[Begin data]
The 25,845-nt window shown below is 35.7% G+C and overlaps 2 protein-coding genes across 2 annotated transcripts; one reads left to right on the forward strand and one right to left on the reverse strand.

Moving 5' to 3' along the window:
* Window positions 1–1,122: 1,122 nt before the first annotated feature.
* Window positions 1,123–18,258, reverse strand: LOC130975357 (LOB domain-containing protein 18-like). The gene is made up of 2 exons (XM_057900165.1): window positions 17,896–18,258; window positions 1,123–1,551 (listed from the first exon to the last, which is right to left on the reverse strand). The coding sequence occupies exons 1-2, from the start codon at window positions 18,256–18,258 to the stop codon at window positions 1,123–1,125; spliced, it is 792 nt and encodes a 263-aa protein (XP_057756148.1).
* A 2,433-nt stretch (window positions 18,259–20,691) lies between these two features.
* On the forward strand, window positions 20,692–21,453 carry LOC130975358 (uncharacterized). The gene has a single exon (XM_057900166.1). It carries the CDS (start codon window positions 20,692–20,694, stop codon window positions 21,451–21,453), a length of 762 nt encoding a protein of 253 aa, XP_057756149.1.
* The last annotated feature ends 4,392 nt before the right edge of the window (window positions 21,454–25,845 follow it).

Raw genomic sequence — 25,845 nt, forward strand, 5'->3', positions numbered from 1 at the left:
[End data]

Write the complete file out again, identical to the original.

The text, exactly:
The 25,845-nt window shown below is 35.7% G+C and overlaps 2 protein-coding genes across 2 annotated transcripts; one reads left to right on the forward strand and one right to left on the reverse strand.

Moving 5' to 3' along the window:
* Window positions 1–1,122: 1,122 nt before the first annotated feature.
* Window positions 1,123–18,258, reverse strand: LOC130975357 (LOB domain-containing protein 18-like). The gene is made up of 2 exons (XM_057900165.1): window positions 17,896–18,258; window positions 1,123–1,551 (listed from the first exon to the last, which is right to left on the reverse strand). The coding sequence occupies exons 1-2, from the start codon at window positions 18,256–18,258 to the stop codon at window positions 1,123–1,125; spliced, it is 792 nt and encodes a 263-aa protein (XP_057756148.1).
* A 2,433-nt stretch (window positions 18,259–20,691) lies between these two features.
* On the forward strand, window positions 20,692–21,453 carry LOC130975358 (uncharacterized). The gene has a single exon (XM_057900166.1). It carries the CDS (start codon window positions 20,692–20,694, stop codon window positions 21,451–21,453), a length of 762 nt encoding a protein of 253 aa, XP_057756149.1.
* The last annotated feature ends 4,392 nt before the right edge of the window (window positions 21,454–25,845 follow it).

Raw genomic sequence — 25,845 nt, forward strand, 5'->3', positions numbered from 1 at the left: